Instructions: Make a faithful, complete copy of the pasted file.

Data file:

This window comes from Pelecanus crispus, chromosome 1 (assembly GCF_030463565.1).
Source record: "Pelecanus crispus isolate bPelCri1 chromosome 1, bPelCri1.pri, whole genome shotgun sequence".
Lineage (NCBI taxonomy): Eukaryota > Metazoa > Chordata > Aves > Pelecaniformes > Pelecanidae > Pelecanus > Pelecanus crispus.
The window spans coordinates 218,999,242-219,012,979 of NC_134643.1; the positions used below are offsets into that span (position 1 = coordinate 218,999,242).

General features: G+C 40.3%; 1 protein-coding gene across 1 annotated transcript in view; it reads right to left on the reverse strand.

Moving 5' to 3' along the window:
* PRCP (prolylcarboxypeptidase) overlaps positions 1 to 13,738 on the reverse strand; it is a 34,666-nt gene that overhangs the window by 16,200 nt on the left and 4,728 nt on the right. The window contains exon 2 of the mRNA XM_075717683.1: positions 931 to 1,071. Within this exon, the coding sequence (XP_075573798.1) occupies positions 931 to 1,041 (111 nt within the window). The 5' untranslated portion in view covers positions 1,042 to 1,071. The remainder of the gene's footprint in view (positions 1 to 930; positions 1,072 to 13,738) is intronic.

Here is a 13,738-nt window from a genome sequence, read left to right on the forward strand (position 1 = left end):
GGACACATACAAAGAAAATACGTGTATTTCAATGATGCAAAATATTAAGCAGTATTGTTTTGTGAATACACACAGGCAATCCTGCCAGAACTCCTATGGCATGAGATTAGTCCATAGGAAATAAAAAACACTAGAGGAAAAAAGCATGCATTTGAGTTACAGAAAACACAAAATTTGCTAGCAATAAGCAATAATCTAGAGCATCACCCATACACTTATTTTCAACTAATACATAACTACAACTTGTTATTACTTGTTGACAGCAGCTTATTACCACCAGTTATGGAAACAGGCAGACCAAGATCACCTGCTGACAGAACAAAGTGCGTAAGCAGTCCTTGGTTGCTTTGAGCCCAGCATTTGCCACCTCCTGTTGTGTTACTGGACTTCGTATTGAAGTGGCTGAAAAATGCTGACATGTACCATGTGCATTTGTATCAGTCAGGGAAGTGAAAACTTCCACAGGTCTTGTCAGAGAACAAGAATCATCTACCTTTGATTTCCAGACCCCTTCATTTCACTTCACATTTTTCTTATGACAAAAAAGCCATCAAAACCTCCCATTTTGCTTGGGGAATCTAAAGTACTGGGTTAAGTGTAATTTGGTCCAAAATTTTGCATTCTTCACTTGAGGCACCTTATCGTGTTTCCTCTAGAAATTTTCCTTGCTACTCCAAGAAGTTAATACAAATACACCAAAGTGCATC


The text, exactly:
This window comes from Pelecanus crispus, chromosome 1 (assembly GCF_030463565.1).
Source record: "Pelecanus crispus isolate bPelCri1 chromosome 1, bPelCri1.pri, whole genome shotgun sequence".
Lineage (NCBI taxonomy): Eukaryota > Metazoa > Chordata > Aves > Pelecaniformes > Pelecanidae > Pelecanus > Pelecanus crispus.
The window spans coordinates 218,999,242-219,012,979 of NC_134643.1; the positions used below are offsets into that span (position 1 = coordinate 218,999,242).

General features: G+C 40.3%; 1 protein-coding gene across 1 annotated transcript in view; it reads right to left on the reverse strand.

Moving 5' to 3' along the window:
* PRCP (prolylcarboxypeptidase) overlaps positions 1 to 13,738 on the reverse strand; it is a 34,666-nt gene that overhangs the window by 16,200 nt on the left and 4,728 nt on the right. The window contains exon 2 of the mRNA XM_075717683.1: positions 931 to 1,071. Within this exon, the coding sequence (XP_075573798.1) occupies positions 931 to 1,041 (111 nt within the window). The 5' untranslated portion in view covers positions 1,042 to 1,071. The remainder of the gene's footprint in view (positions 1 to 930; positions 1,072 to 13,738) is intronic.

Here is a 13,738-nt window from a genome sequence, read left to right on the forward strand (position 1 = left end):
GGACACATACAAAGAAAATACGTGTATTTCAATGATGCAAAATATTAAGCAGTATTGTTTTGTGAATACACACAGGCAATCCTGCCAGAACTCCTATGGCATGAGATTAGTCCATAGGAAATAAAAAACACTAGAGGAAAAAAGCATGCATTTGAGTTACAGAAAACACAAAATTTGCTAGCAATAAGCAATAATCTAGAGCATCACCCATACACTTATTTTCAACTAATACATAACTACAACTTGTTATTACTTGTTGACAGCAGCTTATTACCACCAGTTATGGAAACAGGCAGACCAAGATCACCTGCTGACAGAACAAAGTGCGTAAGCAGTCCTTGGTTGCTTTGAGCCCAGCATTTGCCACCTCCTGTTGTGTTACTGGACTTCGTATTGAAGTGGCTGAAAAATGCTGACATGTACCATGTGCATTTGTATCAGTCAGGGAAGTGAAAACTTCCACAGGTCTTGTCAGAGAACAAGAATCATCTACCTTTGATTTCCAGACCCCTTCATTTCACTTCACATTTTTCTTATGACAAAAAAGCCATCAAAACCTCCCATTTTGCTTGGGGAATCTAAAGTACTGGGTTAAGTGTAATTTGGTCCAAAATTTTGCATTCTTCACTTGAGGCACCTTATCGTGTTTCCTCTAGAAATTTTCCTTGCTACTCCAAGAAGTTAATACAAATACACCAAAGTGCATC